Was just struck by this idea. Imagine for a moment that you publish a key in your DNS records which holds a "banning key" (a public-key certificate). Now, when you are writing software to deal with a DDOS, you record the IP addresses which are unambiguously participating in the attack (that's the annoying part with certain attacks, but with the lower-level ones it's pretty easy).
Now, with some fancy whois-database query or other (insert magic here) you automatically retrieve the chain of ISPs between yourself and the infected/attacking machine. You send to each of these a signed message asking the ISP to block packets from the given IP going to your IP for X period.
Biggest problem is likely going to be memory; even assuming that only good people use the system to block computers involved in DDOS-ing, there's more than a million of those (likely far, far more), so really big ISPs (backbone carriers) might wind up with almost every infected machine on the internet sitting in a big table.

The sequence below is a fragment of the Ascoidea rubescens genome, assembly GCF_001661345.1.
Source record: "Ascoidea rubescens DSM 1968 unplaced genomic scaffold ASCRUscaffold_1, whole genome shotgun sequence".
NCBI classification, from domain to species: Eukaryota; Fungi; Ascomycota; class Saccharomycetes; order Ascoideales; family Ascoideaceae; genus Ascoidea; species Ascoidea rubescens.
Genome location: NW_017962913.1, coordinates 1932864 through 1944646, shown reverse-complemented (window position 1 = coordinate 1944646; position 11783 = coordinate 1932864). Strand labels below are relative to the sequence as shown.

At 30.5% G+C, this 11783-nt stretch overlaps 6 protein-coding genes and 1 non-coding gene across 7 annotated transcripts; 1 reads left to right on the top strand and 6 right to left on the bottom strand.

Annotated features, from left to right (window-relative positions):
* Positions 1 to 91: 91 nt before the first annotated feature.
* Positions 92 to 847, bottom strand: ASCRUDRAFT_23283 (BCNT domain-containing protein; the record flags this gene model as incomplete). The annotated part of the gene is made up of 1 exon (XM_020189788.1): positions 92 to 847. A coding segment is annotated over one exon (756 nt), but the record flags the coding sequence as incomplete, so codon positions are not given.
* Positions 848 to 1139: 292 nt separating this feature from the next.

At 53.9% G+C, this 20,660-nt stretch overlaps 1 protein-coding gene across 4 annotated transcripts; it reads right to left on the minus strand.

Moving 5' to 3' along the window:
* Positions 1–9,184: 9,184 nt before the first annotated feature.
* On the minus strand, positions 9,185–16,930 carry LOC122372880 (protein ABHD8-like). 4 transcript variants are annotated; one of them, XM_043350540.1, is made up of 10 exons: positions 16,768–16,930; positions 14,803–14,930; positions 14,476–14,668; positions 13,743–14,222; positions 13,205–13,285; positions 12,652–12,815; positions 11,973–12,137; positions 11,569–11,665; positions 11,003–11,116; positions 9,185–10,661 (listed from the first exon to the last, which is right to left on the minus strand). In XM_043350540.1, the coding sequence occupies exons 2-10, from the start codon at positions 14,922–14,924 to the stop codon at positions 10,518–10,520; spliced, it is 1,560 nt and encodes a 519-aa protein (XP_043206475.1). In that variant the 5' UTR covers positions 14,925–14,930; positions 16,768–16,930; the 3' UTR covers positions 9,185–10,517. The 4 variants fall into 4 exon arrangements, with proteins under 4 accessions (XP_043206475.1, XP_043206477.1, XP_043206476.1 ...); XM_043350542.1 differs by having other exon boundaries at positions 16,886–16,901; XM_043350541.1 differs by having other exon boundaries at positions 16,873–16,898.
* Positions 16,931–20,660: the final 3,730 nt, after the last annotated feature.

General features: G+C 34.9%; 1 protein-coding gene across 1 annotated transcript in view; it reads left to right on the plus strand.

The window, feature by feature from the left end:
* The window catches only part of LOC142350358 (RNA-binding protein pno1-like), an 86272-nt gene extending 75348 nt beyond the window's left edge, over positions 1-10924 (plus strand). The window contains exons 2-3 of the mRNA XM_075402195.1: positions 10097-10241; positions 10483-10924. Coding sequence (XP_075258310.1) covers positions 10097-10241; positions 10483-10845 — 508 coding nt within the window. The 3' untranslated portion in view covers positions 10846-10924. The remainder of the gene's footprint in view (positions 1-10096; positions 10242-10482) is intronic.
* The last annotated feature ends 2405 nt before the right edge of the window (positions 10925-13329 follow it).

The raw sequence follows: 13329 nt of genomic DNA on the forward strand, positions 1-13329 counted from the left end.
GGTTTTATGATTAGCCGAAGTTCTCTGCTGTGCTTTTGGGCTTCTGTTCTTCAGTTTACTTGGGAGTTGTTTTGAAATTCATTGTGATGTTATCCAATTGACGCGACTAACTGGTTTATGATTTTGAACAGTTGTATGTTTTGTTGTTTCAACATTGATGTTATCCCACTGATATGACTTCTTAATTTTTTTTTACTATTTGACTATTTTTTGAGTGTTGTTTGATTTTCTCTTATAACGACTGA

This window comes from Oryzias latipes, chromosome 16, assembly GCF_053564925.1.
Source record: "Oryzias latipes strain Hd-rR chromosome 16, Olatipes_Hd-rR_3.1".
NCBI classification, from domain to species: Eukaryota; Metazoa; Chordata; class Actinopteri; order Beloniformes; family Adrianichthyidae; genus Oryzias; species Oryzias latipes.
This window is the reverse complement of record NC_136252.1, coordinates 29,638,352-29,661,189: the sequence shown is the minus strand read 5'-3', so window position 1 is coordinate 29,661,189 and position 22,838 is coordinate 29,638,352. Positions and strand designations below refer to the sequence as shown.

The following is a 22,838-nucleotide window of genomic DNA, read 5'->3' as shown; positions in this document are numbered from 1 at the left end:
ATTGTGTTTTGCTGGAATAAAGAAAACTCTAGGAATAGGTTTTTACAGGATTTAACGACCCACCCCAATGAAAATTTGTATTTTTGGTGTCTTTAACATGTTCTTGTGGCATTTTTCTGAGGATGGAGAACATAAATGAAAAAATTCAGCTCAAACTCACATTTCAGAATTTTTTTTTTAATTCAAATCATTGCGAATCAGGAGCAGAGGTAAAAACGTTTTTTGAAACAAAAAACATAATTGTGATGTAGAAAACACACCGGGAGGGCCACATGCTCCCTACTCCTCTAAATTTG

However, I wouldn't expect the backbone carriers to offer this service on the backbone, though they might offer it in their regional customer centres. The idea here is that you'd configure your service to only pay attention to (source) IPs you control or have control over. Since we're dealing primarily with infected consumer machines, you want to implement at just the few levels above the consumer machines (a few levels to catch cases where ISPs are laggards and haven't yet implemented this scheme (what are they waiting for)). This should make the number of records required to implement the scheme grow with the size of customer base, the number of infected machines in that base, and the number of sites they are attacking... which is probably a best-case scenario.
Need to be sure the DNS-based verification of the sig works in the middle of a DDOS. Hmm, also need to watch out of spoofing done by registering a domain, then pointing your DNS server at someone else's IP... which I think is possible...
Anywho, just a thought.
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